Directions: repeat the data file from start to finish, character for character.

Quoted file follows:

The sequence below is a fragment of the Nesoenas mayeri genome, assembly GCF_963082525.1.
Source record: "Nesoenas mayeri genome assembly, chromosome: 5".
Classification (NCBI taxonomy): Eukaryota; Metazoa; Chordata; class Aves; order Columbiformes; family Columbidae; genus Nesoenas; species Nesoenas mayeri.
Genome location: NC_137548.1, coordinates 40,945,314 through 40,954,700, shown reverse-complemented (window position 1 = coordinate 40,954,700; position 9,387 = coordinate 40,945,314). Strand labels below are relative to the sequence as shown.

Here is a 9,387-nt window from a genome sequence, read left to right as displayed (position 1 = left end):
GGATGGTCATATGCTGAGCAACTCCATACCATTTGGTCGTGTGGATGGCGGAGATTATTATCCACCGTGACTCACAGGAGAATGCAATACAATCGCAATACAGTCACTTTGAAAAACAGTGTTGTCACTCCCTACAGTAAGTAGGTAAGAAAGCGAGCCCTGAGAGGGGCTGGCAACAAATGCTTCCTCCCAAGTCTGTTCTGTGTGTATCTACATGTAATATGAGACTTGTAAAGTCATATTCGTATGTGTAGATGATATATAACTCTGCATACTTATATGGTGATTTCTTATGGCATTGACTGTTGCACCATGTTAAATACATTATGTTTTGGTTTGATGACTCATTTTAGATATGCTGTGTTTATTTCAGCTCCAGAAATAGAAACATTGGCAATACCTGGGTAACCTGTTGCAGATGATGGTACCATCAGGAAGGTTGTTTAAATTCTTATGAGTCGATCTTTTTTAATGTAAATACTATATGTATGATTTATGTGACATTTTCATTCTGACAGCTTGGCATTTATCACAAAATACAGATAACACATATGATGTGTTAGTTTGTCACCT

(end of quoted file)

The sequence below is a fragment of the Nesoenas mayeri genome, assembly GCF_963082525.1.
Source record: "Nesoenas mayeri genome assembly, chromosome: 5".
Classification (NCBI taxonomy): Eukaryota; Metazoa; Chordata; class Aves; order Columbiformes; family Columbidae; genus Nesoenas; species Nesoenas mayeri.
Genome location: NC_137548.1, coordinates 40,945,314 through 40,954,700, shown reverse-complemented (window position 1 = coordinate 40,954,700; position 9,387 = coordinate 40,945,314). Strand labels below are relative to the sequence as shown.

Here is a 9,387-nt window from a genome sequence, read left to right as displayed (position 1 = left end):
GGATGGTCATATGCTGAGCAACTCCATACCATTTGGTCGTGTGGATGGCGGAGATTATTATCCACCGTGACTCACAGGAGAATGCAATACAATCGCAATACAGTCACTTTGAAAAACAGTGTTGTCACTCCCTACAGTAAGTAGGTAAGAAAGCGAGCCCTGAGAGGGGCTGGCAACAAATGCTTCCTCCCAAGTCTGTTCTGTGTGTATCTACATGTAATATGAGACTTGTAAAGTCATATTCGTATGTGTAGATGATATATAACTCTGCATACTTATATGGTGATTTCTTATGGCATTGACTGTTGCACCATGTTAAATACATTATGTTTTGGTTTGATGACTCATTTTAGATATGCTGTGTTTATTTCAGCTCCAGAAATAGAAACATTGGCAATACCTGGGTAACCTGTTGCAGATGATGGTACCATCAGGAAGGTTGTTTAAATTCTTATGAGTCGATCTTTTTTAATGTAAATACTATATGTATGATTTATGTGACATTTTCATTCTGACAGCTTGGCATTTATCACAAAATACAGATAACACATATGATGTGTTAGTTTGTCACCT